Founder of Westminster's Mock Convention

Thomas V. Mansell, the "father of Westminster's Mock Political Convention," started this enduring tradition in 1936 when he was a professor at Westminster College. When the convention first began, he had two intentions in mind. First and most importantly, he hoped that students would learn about the process involved in a political convention, and at the same time, have fun participating.

Secondly, he hoped that the Mock Convention would inspire students to take part in politics at some point in their lives. When asked if he felt he had achieved his original intentions, Mansell replied, "I definitely feel the Mock Convention has served its purpose for many students throughout the years."

In 1929, Mansell graduated from Westminster with a degree in history after which he went to Harvard Law School. While at Harvard, Mansell roomed with a graduate of Oberlin College. His roommate had told him of the Mock Convention in which he had participated as a student at Oberlin. Mansell found that this was an excellent way for students to learn about politics in a practical way.

So, in the fall of 1935, he suggested it to his American government classes. The students became excited about the idea and began to put it into effect for the Spring of 1936. Thus, Westminster became the third college in the nation to stage a Mock Convention after Oberlin College, and Washington and Lee University in Lexington, Virginia.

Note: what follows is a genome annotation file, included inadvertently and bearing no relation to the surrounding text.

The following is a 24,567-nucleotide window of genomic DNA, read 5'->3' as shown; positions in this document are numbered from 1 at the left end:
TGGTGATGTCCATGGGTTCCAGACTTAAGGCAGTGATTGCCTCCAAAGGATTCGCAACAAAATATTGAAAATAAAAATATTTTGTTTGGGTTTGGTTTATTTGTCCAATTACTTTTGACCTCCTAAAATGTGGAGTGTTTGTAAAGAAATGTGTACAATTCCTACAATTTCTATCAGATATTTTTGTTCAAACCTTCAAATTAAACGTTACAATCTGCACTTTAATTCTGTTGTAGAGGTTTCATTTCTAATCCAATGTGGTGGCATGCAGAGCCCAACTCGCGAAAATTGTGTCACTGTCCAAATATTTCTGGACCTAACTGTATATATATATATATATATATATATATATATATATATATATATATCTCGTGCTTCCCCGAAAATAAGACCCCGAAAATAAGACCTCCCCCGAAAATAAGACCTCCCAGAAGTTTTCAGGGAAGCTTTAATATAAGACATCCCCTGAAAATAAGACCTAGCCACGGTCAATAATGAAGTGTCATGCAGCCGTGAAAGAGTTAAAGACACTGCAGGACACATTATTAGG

The first convention took place in the gym of Old 77 and was a success considering 85-90 percent of the student body took an active part in it. Since 1936, the convention has taken place every four years with the exception of 1944 due to war efforts.

"I acted as a supervisor to the committee for the first five or six conventions. After that I was invited to appear at each convention as a guest. Therefore, I am very pleased that the Mock Convention has become a tradition at Westminster," Mansell said. He also added that each convention has been well worth the effort and no convention would be termed a failure.

For over 70 years, Westminster students have learned about politics through participating in the Mock Convention, and it has contributed to their endeavor for receiving a truly well rounded education. Mansell remembers students telling him that the Mock Convention was one of the most memorable experiences of their college days.

Mr. Mansell passed away in 1997.